Insurance underwriting definition
Before an insurance company can offer you a policy, it has to decide if it can afford to take on the risk. The process it uses to figure this out is called underwriting. Essentially, the insurance company uses the information you provide on its application plus a few public documents to evaluate your chances of filing a claim. If your risk fits the company’s underwriting guidelines, it typically sets a premium and offers you a policy.
Our underwriting process is different from many of our competitors in that we go beyond the information you provide when you apply. In fact, we look at thousands of data points to fine tune our underwriting. As a result, we can often provide more affordable home insurance to more homeowners ﹘ even when their homes are in high-risk areas like coastal Florida.
How the insurance underwriting process works
Most insurers have underwriting departments staffed with professionals who are trained in risk assessment. These underwriters are the people who decide if the insurance company will offer you a policy and how much that policy will cost.
When it comes to homeowners policies, the insurance underwriting process includes several steps, such as:
- Evaluating your information. Insurance applications often ask for basic information required by underwriters. This may include personal details, like your Social Security number, as well as certain construction details about your home.
- Reviewing the house’s loss history. The insurance company’s underwriter will most likely run a loss history. This is a report that details any insurance losses associated with your home, and it can help the underwriter identify potential issues that may make your home more costly to insure.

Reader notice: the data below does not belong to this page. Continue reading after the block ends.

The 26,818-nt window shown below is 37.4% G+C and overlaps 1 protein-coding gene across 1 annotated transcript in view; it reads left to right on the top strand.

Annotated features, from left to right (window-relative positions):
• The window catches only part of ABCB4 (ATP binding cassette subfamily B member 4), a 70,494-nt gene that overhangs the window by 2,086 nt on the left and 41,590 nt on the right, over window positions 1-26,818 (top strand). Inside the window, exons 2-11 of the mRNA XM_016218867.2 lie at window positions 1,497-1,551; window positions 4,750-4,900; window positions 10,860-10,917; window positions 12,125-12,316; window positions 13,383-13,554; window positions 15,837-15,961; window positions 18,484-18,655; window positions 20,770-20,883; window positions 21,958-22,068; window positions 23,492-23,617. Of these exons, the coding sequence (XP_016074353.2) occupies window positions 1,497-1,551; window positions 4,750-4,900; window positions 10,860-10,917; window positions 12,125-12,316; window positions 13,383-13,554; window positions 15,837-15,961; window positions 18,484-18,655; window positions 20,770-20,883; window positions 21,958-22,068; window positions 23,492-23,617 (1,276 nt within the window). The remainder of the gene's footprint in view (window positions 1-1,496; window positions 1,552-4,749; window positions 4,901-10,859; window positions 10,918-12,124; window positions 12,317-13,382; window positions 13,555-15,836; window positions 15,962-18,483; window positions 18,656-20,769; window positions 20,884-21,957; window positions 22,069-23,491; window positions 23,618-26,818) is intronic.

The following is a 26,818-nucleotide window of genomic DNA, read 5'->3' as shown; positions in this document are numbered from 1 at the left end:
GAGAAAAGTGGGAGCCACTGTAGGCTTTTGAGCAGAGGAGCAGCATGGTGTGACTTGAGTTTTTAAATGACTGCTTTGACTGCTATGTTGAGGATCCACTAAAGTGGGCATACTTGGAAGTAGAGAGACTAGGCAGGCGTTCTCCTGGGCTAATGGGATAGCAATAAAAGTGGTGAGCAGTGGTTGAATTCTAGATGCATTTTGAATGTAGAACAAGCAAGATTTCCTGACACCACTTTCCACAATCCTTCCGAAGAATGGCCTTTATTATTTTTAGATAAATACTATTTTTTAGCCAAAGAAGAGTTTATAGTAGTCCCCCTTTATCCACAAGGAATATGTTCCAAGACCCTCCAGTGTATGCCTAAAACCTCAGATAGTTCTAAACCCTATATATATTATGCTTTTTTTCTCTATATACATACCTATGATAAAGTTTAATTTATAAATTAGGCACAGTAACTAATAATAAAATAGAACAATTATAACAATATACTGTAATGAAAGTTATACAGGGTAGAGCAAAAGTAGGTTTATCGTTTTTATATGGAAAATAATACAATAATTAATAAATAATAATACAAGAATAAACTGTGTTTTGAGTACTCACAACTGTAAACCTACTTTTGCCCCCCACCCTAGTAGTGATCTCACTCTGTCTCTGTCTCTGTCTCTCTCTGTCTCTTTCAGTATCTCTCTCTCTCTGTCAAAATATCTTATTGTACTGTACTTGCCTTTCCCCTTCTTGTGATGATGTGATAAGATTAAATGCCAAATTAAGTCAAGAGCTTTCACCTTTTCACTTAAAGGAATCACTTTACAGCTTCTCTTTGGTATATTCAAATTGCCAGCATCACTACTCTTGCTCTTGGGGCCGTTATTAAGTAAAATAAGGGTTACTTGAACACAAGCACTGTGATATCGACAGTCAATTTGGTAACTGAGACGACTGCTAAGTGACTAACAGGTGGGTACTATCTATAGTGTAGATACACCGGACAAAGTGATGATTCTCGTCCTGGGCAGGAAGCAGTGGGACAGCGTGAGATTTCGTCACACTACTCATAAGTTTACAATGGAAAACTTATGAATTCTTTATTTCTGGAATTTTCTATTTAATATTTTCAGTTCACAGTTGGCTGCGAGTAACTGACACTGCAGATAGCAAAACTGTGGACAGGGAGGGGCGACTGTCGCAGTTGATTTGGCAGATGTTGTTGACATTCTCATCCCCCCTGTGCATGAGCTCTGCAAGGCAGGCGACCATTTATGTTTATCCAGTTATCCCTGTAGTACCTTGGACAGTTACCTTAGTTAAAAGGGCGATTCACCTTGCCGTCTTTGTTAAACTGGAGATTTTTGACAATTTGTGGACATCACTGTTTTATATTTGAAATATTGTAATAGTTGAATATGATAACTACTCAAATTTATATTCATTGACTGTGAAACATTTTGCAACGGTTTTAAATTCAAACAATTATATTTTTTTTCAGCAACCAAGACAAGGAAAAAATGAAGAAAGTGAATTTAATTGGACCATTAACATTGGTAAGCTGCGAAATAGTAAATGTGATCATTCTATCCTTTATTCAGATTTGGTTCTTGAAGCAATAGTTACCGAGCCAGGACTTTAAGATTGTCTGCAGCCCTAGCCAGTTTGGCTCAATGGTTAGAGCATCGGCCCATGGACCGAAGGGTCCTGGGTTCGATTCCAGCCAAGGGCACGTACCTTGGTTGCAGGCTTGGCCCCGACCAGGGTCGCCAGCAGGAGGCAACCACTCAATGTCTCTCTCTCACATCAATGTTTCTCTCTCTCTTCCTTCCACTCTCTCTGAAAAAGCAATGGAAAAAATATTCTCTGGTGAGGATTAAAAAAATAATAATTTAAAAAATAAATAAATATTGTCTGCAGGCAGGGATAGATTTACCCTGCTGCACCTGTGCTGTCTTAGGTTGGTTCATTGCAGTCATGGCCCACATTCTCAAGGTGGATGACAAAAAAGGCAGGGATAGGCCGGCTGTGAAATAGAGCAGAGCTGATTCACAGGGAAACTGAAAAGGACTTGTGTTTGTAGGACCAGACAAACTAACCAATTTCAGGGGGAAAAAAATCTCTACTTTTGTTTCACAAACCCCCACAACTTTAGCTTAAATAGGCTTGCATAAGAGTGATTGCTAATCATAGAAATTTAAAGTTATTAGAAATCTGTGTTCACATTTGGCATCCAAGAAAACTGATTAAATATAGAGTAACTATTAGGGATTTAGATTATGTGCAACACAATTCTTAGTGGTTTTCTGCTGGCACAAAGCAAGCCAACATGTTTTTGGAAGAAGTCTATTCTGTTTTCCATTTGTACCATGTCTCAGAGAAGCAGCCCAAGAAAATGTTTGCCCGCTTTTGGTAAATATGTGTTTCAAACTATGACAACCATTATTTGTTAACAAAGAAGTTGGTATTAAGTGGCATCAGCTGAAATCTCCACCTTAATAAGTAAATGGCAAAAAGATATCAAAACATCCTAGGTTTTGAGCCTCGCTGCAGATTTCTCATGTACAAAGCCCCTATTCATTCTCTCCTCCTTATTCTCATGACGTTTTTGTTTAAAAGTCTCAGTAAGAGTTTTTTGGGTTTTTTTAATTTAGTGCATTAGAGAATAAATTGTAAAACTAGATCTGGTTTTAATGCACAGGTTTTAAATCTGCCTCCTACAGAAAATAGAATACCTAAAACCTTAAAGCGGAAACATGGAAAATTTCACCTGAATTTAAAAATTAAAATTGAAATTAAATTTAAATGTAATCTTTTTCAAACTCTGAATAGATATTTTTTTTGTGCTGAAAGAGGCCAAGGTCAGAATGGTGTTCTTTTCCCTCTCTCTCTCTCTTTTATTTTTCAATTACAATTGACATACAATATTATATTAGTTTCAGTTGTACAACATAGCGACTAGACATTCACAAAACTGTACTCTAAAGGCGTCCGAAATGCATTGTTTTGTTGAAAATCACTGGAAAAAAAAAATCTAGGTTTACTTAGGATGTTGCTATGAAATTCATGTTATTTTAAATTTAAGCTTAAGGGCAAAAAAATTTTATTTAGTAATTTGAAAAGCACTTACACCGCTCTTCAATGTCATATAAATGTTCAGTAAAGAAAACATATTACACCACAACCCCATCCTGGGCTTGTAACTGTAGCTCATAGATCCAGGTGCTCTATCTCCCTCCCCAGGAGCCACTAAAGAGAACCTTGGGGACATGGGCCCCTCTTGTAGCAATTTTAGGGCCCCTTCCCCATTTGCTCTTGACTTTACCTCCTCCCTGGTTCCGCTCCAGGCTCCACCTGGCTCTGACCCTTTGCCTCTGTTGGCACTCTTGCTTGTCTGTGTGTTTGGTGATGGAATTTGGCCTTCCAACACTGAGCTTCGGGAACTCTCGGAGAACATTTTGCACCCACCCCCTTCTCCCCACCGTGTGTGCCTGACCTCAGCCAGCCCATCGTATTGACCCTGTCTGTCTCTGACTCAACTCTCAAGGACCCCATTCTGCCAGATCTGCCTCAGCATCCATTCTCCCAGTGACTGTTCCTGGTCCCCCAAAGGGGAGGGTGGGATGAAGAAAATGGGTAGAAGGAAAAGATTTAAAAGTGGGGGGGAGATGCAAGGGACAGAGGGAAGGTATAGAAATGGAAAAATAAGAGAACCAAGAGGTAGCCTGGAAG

- Checking your credit history. An underwriter may check your credit to see if you’re capable of paying the premium. However, not every state allows insurance companies to consider credit reports during underwriting.
- Assessing your home’s condition. Your insurance company may also send a field underwriter to examine the exterior of your house to determine if the house is in good shape or in disrepair. Some companies can do this with satellite imagery.
- Solving problems. Part of the underwriting process includes working with you or your agent to get you insured. This may mean adding endorsements to your policy or asking you to make improvements to reduce your chances of a claim.
Once the underwriter has all the information, they assess the risk and assign a rate to it. This is how your final premium is calculated.
What is the underwriting review period?
Most states allow insurance companies a set time where they can review a policy’s underwriting, including the application and the actual property. This is called the underwriting review period, and it gives insurers a chance to make sure their evaluation of your home’s risk is fair, accurate and consistent with their underwriting guidelines.
The underwriting review period can be anywhere from 30 to 90 days, depending on the line of business and the state. During this time, an insurance company can cancel a policy for any reason, but it’s usually something with the property that makes it ineligible for coverage based on the carrier’s underwriting guidelines. Once the review period has passed, insurers can only cancel your policy for a limited number of reasons, which are typically identified by law.
Why is my premium different from my quote?
An insurance quote is really just an estimate of your final premium, but it comes before the underwriting process is complete. This means that you can get a quote for an amount that is different from the actual cost of the policy.
For instance, let’s say you’re sure your home was built in 1965 and that you got a new roof just a few years ago. You put that on your application and get a quote of $1,100 per year for homeowners insurance. That sounds pretty good to you, so you decide to buy the policy and pay the premium. This triggers the underwriting process.
While searching public records, the underwriter discovers that your home was actually built in 1955 and that the roof is closer to 15 years old. These are not issues that cause the insurance company to reject your application, but they may cause the premium to go up.
In your case, the insurance company sends a policy with an updated premium for $1,200 per year. You can either pay the additional $100 of premium, or you can cancel the policy and get a refund for any unused premium.